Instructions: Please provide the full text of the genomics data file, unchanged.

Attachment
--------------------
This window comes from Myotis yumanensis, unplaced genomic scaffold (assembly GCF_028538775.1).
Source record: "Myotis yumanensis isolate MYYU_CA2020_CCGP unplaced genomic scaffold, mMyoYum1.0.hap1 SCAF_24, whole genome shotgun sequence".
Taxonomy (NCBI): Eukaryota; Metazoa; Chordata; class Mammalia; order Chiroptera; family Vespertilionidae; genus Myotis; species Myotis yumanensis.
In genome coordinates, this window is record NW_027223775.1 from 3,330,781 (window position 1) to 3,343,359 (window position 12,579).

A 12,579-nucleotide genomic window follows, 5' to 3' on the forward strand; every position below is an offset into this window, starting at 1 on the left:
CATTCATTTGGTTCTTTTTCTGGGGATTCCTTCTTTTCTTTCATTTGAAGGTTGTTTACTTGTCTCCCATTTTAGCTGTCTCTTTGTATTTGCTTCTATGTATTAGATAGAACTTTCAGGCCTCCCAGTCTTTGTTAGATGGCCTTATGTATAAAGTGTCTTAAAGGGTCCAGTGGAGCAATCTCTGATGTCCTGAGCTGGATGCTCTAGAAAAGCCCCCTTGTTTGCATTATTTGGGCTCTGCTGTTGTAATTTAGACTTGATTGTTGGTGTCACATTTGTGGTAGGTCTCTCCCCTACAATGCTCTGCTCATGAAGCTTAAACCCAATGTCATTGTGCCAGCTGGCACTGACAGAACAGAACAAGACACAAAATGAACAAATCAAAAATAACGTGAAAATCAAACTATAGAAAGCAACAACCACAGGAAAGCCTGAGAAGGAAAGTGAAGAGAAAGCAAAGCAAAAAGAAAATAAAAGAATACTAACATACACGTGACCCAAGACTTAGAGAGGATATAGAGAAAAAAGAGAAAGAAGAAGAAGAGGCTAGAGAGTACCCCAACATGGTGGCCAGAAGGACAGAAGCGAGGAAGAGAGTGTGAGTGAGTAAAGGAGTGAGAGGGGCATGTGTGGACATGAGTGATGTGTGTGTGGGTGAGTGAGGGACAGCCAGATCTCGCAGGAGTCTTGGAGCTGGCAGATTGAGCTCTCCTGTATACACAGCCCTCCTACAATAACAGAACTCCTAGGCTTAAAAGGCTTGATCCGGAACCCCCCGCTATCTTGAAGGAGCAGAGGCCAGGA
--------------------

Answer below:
This window comes from Myotis yumanensis, unplaced genomic scaffold (assembly GCF_028538775.1).
Source record: "Myotis yumanensis isolate MYYU_CA2020_CCGP unplaced genomic scaffold, mMyoYum1.0.hap1 SCAF_24, whole genome shotgun sequence".
Taxonomy (NCBI): Eukaryota; Metazoa; Chordata; class Mammalia; order Chiroptera; family Vespertilionidae; genus Myotis; species Myotis yumanensis.
In genome coordinates, this window is record NW_027223775.1 from 3,330,781 (window position 1) to 3,343,359 (window position 12,579).

A 12,579-nucleotide genomic window follows, 5' to 3' on the forward strand; every position below is an offset into this window, starting at 1 on the left:
CATTCATTTGGTTCTTTTTCTGGGGATTCCTTCTTTTCTTTCATTTGAAGGTTGTTTACTTGTCTCCCATTTTAGCTGTCTCTTTGTATTTGCTTCTATGTATTAGATAGAACTTTCAGGCCTCCCAGTCTTTGTTAGATGGCCTTATGTATAAAGTGTCTTAAAGGGTCCAGTGGAGCAATCTCTGATGTCCTGAGCTGGATGCTCTAGAAAAGCCCCCTTGTTTGCATTATTTGGGCTCTGCTGTTGTAATTTAGACTTGATTGTTGGTGTCACATTTGTGGTAGGTCTCTCCCCTACAATGCTCTGCTCATGAAGCTTAAACCCAATGTCATTGTGCCAGCTGGCACTGACAGAACAGAACAAGACACAAAATGAACAAATCAAAAATAACGTGAAAATCAAACTATAGAAAGCAACAACCACAGGAAAGCCTGAGAAGGAAAGTGAAGAGAAAGCAAAGCAAAAAGAAAATAAAAGAATACTAACATACACGTGACCCAAGACTTAGAGAGGATATAGAGAAAAAAGAGAAAGAAGAAGAAGAGGCTAGAGAGTACCCCAACATGGTGGCCAGAAGGACAGAAGCGAGGAAGAGAGTGTGAGTGAGTAAAGGAGTGAGAGGGGCATGTGTGGACATGAGTGATGTGTGTGTGGGTGAGTGAGGGACAGCCAGATCTCGCAGGAGTCTTGGAGCTGGCAGATTGAGCTCTCCTGTATACACAGCCCTCCTACAATAACAGAACTCCTAGGCTTAAAAGGCTTGATCCGGAACCCCCCGCTATCTTGAAGGAGCAGAGGCCAGGA